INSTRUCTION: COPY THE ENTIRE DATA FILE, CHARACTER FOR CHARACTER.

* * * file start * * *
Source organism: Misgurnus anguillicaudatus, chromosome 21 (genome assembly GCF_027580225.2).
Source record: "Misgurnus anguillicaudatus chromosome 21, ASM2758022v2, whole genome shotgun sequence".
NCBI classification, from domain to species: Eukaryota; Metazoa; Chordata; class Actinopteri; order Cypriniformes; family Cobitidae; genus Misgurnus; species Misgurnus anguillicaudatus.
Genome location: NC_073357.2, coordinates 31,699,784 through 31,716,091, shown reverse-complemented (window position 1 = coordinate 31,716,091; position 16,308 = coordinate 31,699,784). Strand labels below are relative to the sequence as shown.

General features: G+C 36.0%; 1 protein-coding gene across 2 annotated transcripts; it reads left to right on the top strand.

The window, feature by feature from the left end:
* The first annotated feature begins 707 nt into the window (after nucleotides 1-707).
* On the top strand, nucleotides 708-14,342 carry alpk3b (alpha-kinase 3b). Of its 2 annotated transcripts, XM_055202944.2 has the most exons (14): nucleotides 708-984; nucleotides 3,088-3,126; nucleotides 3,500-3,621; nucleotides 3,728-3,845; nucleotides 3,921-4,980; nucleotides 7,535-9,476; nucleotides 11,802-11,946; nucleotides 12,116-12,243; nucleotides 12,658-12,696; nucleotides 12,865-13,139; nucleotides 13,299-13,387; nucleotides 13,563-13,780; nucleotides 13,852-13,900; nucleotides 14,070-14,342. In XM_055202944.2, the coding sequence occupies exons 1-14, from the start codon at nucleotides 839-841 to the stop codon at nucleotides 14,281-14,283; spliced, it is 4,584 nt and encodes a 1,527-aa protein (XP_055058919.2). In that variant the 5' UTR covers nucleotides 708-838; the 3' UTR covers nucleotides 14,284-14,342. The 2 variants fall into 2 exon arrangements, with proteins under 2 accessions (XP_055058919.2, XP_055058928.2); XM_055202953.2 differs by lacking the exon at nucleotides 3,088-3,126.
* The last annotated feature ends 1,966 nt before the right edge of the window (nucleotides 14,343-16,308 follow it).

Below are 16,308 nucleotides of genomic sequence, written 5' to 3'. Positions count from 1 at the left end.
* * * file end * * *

Source organism: Misgurnus anguillicaudatus, chromosome 21 (genome assembly GCF_027580225.2).
Source record: "Misgurnus anguillicaudatus chromosome 21, ASM2758022v2, whole genome shotgun sequence".
NCBI classification, from domain to species: Eukaryota; Metazoa; Chordata; class Actinopteri; order Cypriniformes; family Cobitidae; genus Misgurnus; species Misgurnus anguillicaudatus.
Genome location: NC_073357.2, coordinates 31,699,784 through 31,716,091, shown reverse-complemented (window position 1 = coordinate 31,716,091; position 16,308 = coordinate 31,699,784). Strand labels below are relative to the sequence as shown.

General features: G+C 36.0%; 1 protein-coding gene across 2 annotated transcripts; it reads left to right on the top strand.

The window, feature by feature from the left end:
* The first annotated feature begins 707 nt into the window (after nucleotides 1-707).
* On the top strand, nucleotides 708-14,342 carry alpk3b (alpha-kinase 3b). Of its 2 annotated transcripts, XM_055202944.2 has the most exons (14): nucleotides 708-984; nucleotides 3,088-3,126; nucleotides 3,500-3,621; nucleotides 3,728-3,845; nucleotides 3,921-4,980; nucleotides 7,535-9,476; nucleotides 11,802-11,946; nucleotides 12,116-12,243; nucleotides 12,658-12,696; nucleotides 12,865-13,139; nucleotides 13,299-13,387; nucleotides 13,563-13,780; nucleotides 13,852-13,900; nucleotides 14,070-14,342. In XM_055202944.2, the coding sequence occupies exons 1-14, from the start codon at nucleotides 839-841 to the stop codon at nucleotides 14,281-14,283; spliced, it is 4,584 nt and encodes a 1,527-aa protein (XP_055058919.2). In that variant the 5' UTR covers nucleotides 708-838; the 3' UTR covers nucleotides 14,284-14,342. The 2 variants fall into 2 exon arrangements, with proteins under 2 accessions (XP_055058919.2, XP_055058928.2); XM_055202953.2 differs by lacking the exon at nucleotides 3,088-3,126.
* The last annotated feature ends 1,966 nt before the right edge of the window (nucleotides 14,343-16,308 follow it).

Below are 16,308 nucleotides of genomic sequence, written 5' to 3'. Positions count from 1 at the left end.